King originally stuck a lot of side stuff into his movie that the previous film really didn't touch on. The first film never really felt all that crafted. It felt very commercial and somewhat rushed. But this film really takes some deep dives into the more challenging elements of King's novel. I never really felt comfortable with the Zelda story, mainly because it is a fear of the invalid. I guess I'm walking into some weird territory. We are terrified of the infirm. I know that I am. I am extremely empathetic, but I can't deny the twinge that comes from knowing someone is reminding me of my own mortality. The Zelda stuff is exploitative, but is that the worst thing in the world? This is something I'm figuring out right now. I mean, denying that people experience senses of trepidation when dealing with the infirm probably seems like it is the world's great lie. But then also, only compounding that fear in a movie like Pet Sematary also seems pretty irresponsible. I want to address the fear that people have of the infirm, but Pet Sematary only takes it to a place that is more troubling than previously thought. Rather than counteract that fear at all, the movie tells us that we have a reason to be afraid of the ill beyond the thing that our reptile brain really tells us. King isn't exactly a moral crusader, giving a positive spin to the fear. The movie isn't Home Alone, dealing with the scary neighbor while providing a positive message to take away from the whole story. No, it's scary and it is meant to be scary. I appreciate that, but I want something more than I can give as a good answer. The Zelda story is weird. There's an element of that story that blames the parents for leaving Rachel at home with Zelda. I love that element of the book. In fact, I was kind of shocked that my favorite part of the story, the confrontation between Louis and Rachel's parents, isn't in the film. But what does it really say? We have Rachel's almost unstoppable feare of death. I'm a little bummed out that the film decided to make this movie reflect Louis's hard atheist perspective on the whole thing. I know that's what King is beating around the bush with, but this movie drives a nail hard into that fight and embraces the fact that any degree of faith is silly. But what the Zelda storyline leaves us, besides some admittedly effective scares, especially when the dumbwaiter is concerned, is a fear of those who are sick. That's probably not too healthy.
I would like to point out how much I like John Lithgow as Jud. There's a moment that's almost too meta for words. I'm sure it just worked out because the stars aligned, but the conversation about knowing who Winston Churchill was capped the film off nicely for me. That little tie to The Crown was absolutely priceless. I know there was a wink to the camera, but it didn't really feel like a wink to the camera. Besides that, Pet Sematary falls into the category of effective-remake, but who really cares? It's not a classic. Probably the original story isn't that much of a classic. Honestly, part of me is already pretty tired of this story and I don't really want to watch more of it. Regardless, it's a fine movie I guess.
PG-13 for kinda / sorta nudity and Shakespearean violence. It's a weirdly specific thing. The kinda / sorta nudity is tied to flashes of sex. THat probably makes it way worse. In fact, I'm going to say that it makes it way worse. I don't know if the attitude was "This isn't your dad's Hamlet." But there it was. The violence is pretty tame, despite the fact that Hamlet has people dying by knife and poisoning. I mean, you've had time to read it by this point. It's not like this is a new book. Regardless, PG-13.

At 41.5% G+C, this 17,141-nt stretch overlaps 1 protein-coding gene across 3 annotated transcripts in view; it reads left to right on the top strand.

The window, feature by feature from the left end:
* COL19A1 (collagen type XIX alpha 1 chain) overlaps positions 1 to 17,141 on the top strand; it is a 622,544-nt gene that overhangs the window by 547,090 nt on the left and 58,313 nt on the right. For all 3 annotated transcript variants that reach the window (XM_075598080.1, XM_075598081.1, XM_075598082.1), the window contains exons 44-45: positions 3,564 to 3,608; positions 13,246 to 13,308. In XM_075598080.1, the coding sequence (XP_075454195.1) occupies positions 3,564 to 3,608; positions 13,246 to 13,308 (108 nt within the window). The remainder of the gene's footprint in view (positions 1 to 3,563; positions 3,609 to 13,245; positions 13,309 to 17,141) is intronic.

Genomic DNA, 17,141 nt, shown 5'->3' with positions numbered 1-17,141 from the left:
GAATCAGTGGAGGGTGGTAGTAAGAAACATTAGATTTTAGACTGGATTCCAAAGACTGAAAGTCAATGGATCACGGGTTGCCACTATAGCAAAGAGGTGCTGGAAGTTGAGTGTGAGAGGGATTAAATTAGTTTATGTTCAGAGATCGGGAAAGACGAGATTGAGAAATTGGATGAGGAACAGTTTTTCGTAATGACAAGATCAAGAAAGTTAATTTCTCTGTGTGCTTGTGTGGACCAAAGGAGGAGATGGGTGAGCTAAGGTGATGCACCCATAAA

DIRECTOR: Kenneth Branagh
My senior year teacher called me Hamlet-boy due to my obsession with Hamlet. I loved Hamlet. It was my second or third real Shakespeare. I remember that Julius Caesar never really grabbed my attention, despite the fact that I teach it now. But because Julius Caesar was so overwhelming, I wanted to watch a production of it while following along in the text. This was the version I watched. We had it on home video. Twin VHSes because the movie was so darned long. And I remember being riveted. I think I was just blown away at the majesty of such a thing. Remember, when I was in high school, the go-to version of this movie was the Mel Gibson one. But Kenneth Branagh's Hamlet was the full production. It was Shakespeare's longest (I'm pretty sure) play and all of it was included. But the thing is, I never came back to it until I actually had to teach Hamlet.
When I was the student experiencing Hamlet for the first time, this movie helped me understand something that I was intimidated by. I tell parents and students that they should watch staged productions of the plays we read because plays really weren't made to be read. They were created to be performed. That stage direction, although vital and interesting, wasn't for the audience. It was almost an element that was meant to be for the co-collaborators in the process of making this text come alive. I want my students to read that stuff. I think that it gives them absolutely fabulous information into the nuances of the show, but it is just like listening to a commentary track. Watching it as a high schooler, I appreciated and adored how much attention was being paid to the original script. I can say the same thing about A Raisin in the Sun with Sidney Poitier. It's got so much love for the text that the movie is as close to a stage production as one could get while keeping the whole thing cinematic and grounded. I can't watch filmed stage productions. We can all feel the separation between the actual experience of being an audience member in a house to the artificiality of the whole thing. I don't know why imaginations have a hard time making the leap when it is is a recorded version of the show, but I don't deny that it is constantly hanging over my head while watching.